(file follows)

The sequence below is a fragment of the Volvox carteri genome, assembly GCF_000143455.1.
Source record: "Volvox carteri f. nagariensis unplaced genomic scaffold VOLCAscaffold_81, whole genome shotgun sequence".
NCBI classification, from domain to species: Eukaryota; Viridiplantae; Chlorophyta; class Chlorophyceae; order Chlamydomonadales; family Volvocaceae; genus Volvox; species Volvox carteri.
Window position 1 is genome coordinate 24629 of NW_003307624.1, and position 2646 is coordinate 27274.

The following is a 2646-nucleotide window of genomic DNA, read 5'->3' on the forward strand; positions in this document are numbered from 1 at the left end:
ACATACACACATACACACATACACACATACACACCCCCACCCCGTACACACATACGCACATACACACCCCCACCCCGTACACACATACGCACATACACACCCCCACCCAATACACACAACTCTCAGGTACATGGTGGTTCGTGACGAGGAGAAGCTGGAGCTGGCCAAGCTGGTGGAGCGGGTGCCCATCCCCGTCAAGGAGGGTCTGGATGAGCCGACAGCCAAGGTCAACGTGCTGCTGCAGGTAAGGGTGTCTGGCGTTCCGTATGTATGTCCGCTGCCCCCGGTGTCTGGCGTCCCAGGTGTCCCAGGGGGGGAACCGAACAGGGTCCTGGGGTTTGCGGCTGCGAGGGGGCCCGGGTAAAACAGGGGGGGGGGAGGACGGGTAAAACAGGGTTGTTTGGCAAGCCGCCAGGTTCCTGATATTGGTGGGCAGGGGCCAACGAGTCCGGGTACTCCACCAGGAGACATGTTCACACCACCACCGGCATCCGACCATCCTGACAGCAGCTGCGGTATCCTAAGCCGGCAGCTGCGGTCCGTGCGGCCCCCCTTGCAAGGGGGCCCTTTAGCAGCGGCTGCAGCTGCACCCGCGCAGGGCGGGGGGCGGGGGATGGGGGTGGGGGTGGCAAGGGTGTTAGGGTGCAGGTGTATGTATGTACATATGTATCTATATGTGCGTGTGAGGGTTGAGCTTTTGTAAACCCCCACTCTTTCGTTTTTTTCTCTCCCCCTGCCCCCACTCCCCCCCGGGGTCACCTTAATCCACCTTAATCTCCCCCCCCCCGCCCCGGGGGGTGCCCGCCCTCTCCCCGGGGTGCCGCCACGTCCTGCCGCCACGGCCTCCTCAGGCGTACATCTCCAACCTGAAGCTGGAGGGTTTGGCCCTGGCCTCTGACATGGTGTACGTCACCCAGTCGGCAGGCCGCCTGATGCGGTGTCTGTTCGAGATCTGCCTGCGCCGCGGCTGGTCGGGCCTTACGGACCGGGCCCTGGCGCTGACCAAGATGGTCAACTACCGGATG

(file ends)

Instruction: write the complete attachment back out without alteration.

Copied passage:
The sequence below is a fragment of the Volvox carteri genome, assembly GCF_000143455.1.
Source record: "Volvox carteri f. nagariensis unplaced genomic scaffold VOLCAscaffold_81, whole genome shotgun sequence".
NCBI classification, from domain to species: Eukaryota; Viridiplantae; Chlorophyta; class Chlorophyceae; order Chlamydomonadales; family Volvocaceae; genus Volvox; species Volvox carteri.
Window position 1 is genome coordinate 24629 of NW_003307624.1, and position 2646 is coordinate 27274.

The following is a 2646-nucleotide window of genomic DNA, read 5'->3' on the forward strand; positions in this document are numbered from 1 at the left end:
ACATACACACATACACACATACACACATACACACCCCCACCCCGTACACACATACGCACATACACACCCCCACCCCGTACACACATACGCACATACACACCCCCACCCAATACACACAACTCTCAGGTACATGGTGGTTCGTGACGAGGAGAAGCTGGAGCTGGCCAAGCTGGTGGAGCGGGTGCCCATCCCCGTCAAGGAGGGTCTGGATGAGCCGACAGCCAAGGTCAACGTGCTGCTGCAGGTAAGGGTGTCTGGCGTTCCGTATGTATGTCCGCTGCCCCCGGTGTCTGGCGTCCCAGGTGTCCCAGGGGGGGAACCGAACAGGGTCCTGGGGTTTGCGGCTGCGAGGGGGCCCGGGTAAAACAGGGGGGGGGGAGGACGGGTAAAACAGGGTTGTTTGGCAAGCCGCCAGGTTCCTGATATTGGTGGGCAGGGGCCAACGAGTCCGGGTACTCCACCAGGAGACATGTTCACACCACCACCGGCATCCGACCATCCTGACAGCAGCTGCGGTATCCTAAGCCGGCAGCTGCGGTCCGTGCGGCCCCCCTTGCAAGGGGGCCCTTTAGCAGCGGCTGCAGCTGCACCCGCGCAGGGCGGGGGGCGGGGGATGGGGGTGGGGGTGGCAAGGGTGTTAGGGTGCAGGTGTATGTATGTACATATGTATCTATATGTGCGTGTGAGGGTTGAGCTTTTGTAAACCCCCACTCTTTCGTTTTTTTCTCTCCCCCTGCCCCCACTCCCCCCCGGGGTCACCTTAATCCACCTTAATCTCCCCCCCCCCGCCCCGGGGGGTGCCCGCCCTCTCCCCGGGGTGCCGCCACGTCCTGCCGCCACGGCCTCCTCAGGCGTACATCTCCAACCTGAAGCTGGAGGGTTTGGCCCTGGCCTCTGACATGGTGTACGTCACCCAGTCGGCAGGCCGCCTGATGCGGTGTCTGTTCGAGATCTGCCTGCGCCGCGGCTGGTCGGGCCTTACGGACCGGGCCCTGGCGCTGACCAAGATGGTCAACTACCGGATG